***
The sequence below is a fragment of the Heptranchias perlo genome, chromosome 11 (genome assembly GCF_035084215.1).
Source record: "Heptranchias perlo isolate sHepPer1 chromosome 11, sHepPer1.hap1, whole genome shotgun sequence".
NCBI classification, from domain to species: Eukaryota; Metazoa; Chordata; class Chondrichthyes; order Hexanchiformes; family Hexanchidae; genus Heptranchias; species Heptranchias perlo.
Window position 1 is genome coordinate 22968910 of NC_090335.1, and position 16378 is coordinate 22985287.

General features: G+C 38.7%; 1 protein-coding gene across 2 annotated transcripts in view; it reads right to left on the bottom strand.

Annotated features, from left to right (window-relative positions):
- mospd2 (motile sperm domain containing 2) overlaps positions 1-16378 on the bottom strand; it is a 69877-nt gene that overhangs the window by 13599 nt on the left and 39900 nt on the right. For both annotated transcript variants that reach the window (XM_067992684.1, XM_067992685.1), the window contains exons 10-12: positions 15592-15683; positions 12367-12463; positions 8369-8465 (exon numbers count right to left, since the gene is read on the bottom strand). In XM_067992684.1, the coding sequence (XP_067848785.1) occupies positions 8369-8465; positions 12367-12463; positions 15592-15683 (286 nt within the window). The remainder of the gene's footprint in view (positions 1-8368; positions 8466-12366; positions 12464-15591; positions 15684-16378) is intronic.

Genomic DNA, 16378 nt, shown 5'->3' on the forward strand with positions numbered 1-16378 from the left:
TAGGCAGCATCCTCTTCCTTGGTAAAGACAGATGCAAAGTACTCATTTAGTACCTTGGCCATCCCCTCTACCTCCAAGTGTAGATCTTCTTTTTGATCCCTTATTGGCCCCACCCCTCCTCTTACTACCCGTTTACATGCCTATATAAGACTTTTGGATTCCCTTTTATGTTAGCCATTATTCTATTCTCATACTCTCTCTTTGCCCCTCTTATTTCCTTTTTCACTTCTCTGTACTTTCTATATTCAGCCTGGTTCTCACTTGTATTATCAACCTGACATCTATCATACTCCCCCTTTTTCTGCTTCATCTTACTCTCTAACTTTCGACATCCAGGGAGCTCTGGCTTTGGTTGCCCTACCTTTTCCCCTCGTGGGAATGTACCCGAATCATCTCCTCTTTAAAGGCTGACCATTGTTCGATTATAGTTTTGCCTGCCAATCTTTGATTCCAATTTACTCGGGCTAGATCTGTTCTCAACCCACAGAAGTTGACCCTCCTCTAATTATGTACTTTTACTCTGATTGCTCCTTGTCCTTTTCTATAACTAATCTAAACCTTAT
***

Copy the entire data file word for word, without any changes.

The sequence below is a fragment of the Heptranchias perlo genome, chromosome 11 (genome assembly GCF_035084215.1).
Source record: "Heptranchias perlo isolate sHepPer1 chromosome 11, sHepPer1.hap1, whole genome shotgun sequence".
NCBI classification, from domain to species: Eukaryota; Metazoa; Chordata; class Chondrichthyes; order Hexanchiformes; family Hexanchidae; genus Heptranchias; species Heptranchias perlo.
Window position 1 is genome coordinate 22968910 of NC_090335.1, and position 16378 is coordinate 22985287.

General features: G+C 38.7%; 1 protein-coding gene across 2 annotated transcripts in view; it reads right to left on the bottom strand.

Annotated features, from left to right (window-relative positions):
- mospd2 (motile sperm domain containing 2) overlaps positions 1-16378 on the bottom strand; it is a 69877-nt gene that overhangs the window by 13599 nt on the left and 39900 nt on the right. For both annotated transcript variants that reach the window (XM_067992684.1, XM_067992685.1), the window contains exons 10-12: positions 15592-15683; positions 12367-12463; positions 8369-8465 (exon numbers count right to left, since the gene is read on the bottom strand). In XM_067992684.1, the coding sequence (XP_067848785.1) occupies positions 8369-8465; positions 12367-12463; positions 15592-15683 (286 nt within the window). The remainder of the gene's footprint in view (positions 1-8368; positions 8466-12366; positions 12464-15591; positions 15684-16378) is intronic.

Genomic DNA, 16378 nt, shown 5'->3' on the forward strand with positions numbered 1-16378 from the left:
TAGGCAGCATCCTCTTCCTTGGTAAAGACAGATGCAAAGTACTCATTTAGTACCTTGGCCATCCCCTCTACCTCCAAGTGTAGATCTTCTTTTTGATCCCTTATTGGCCCCACCCCTCCTCTTACTACCCGTTTACATGCCTATATAAGACTTTTGGATTCCCTTTTATGTTAGCCATTATTCTATTCTCATACTCTCTCTTTGCCCCTCTTATTTCCTTTTTCACTTCTCTGTACTTTCTATATTCAGCCTGGTTCTCACTTGTATTATCAACCTGACATCTATCATACTCCCCCTTTTTCTGCTTCATCTTACTCTCTAACTTTCGACATCCAGGGAGCTCTGGCTTTGGTTGCCCTACCTTTTCCCCTCGTGGGAATGTACCCGAATCATCTCCTCTTTAAAGGCTGACCATTGTTCGATTATAGTTTTGCCTGCCAATCTTTGATTCCAATTTACTCGGGCTAGATCTGTTCTCAACCCACAGAAGTTGACCCTCCTCTAATTATGTACTTTTACTCTGATTGCTCCTTGTCCTTTTCTATAACTAATCTAAACCTTAT